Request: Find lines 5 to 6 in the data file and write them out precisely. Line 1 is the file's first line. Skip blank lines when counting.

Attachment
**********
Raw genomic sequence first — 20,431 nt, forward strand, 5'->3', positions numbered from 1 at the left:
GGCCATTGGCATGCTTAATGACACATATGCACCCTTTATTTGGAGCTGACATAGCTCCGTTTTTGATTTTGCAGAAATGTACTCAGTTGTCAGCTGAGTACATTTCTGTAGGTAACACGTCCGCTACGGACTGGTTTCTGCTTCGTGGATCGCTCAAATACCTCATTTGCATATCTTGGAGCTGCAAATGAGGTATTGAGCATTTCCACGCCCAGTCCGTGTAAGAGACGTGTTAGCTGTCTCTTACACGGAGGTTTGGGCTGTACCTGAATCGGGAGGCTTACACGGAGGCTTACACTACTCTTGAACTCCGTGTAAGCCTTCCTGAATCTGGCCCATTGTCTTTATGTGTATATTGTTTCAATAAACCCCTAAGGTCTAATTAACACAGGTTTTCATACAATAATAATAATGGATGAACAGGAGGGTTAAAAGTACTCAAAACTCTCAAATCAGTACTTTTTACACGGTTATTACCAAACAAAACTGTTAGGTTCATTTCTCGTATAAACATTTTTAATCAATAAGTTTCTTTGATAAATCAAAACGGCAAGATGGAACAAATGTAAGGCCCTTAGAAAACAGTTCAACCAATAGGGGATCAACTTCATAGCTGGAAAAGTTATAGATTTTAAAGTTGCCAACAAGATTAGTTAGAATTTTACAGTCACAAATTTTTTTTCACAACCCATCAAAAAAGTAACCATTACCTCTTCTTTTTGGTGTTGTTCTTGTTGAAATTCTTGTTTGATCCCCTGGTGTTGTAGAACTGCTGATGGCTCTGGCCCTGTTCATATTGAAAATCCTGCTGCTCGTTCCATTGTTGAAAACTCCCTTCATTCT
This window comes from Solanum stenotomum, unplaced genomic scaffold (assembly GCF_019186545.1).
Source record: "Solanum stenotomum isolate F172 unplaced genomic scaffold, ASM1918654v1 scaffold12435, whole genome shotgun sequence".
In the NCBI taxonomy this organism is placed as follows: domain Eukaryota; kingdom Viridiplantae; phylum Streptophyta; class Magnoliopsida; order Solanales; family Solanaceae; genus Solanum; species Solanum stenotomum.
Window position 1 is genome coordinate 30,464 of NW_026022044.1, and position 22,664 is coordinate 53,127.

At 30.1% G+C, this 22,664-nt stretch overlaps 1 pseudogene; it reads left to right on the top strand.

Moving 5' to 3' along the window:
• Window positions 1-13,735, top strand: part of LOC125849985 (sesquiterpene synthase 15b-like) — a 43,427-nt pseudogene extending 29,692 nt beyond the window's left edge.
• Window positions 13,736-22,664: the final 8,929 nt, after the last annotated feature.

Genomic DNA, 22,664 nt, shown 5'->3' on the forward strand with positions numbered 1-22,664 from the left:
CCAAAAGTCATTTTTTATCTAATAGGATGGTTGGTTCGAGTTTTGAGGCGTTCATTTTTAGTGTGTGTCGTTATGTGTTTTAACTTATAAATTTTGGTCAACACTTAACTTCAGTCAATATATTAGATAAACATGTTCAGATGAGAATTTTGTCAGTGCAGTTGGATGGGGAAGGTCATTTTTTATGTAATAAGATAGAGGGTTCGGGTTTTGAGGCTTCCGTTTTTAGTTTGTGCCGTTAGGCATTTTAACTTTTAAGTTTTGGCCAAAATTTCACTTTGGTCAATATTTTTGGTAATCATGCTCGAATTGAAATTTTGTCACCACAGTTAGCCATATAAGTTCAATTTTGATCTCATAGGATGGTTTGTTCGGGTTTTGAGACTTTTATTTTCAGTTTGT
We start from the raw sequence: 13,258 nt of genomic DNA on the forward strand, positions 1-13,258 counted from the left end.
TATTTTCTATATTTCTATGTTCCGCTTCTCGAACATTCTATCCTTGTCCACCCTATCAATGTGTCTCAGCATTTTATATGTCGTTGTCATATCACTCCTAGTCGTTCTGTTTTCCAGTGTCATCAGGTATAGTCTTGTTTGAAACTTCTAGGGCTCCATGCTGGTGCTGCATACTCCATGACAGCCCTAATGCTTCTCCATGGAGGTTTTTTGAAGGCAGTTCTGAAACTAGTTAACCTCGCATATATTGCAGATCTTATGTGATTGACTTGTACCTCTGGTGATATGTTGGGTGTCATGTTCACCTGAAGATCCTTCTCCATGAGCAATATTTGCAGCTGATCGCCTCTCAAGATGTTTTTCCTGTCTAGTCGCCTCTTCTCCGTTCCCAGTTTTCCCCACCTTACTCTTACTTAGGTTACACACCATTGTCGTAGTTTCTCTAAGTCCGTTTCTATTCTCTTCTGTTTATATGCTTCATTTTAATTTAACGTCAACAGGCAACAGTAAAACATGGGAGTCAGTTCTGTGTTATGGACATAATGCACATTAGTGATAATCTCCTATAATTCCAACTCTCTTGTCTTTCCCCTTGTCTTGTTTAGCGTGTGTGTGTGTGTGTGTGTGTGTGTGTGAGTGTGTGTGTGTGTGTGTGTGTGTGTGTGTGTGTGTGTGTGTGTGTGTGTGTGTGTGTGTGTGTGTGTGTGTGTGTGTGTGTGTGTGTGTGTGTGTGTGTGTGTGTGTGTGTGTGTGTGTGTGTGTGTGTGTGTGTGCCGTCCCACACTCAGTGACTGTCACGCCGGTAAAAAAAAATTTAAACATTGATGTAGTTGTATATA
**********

In the NCBI taxonomy this organism is placed as follows: domain Eukaryota; kingdom Viridiplantae; phylum Streptophyta; class Magnoliopsida; order Solanales; family Solanaceae; genus Solanum; species Solanum stenotomum.
Window position 1 is genome coordinate 30,464 of NW_026022044.1, and position 22,664 is coordinate 53,127.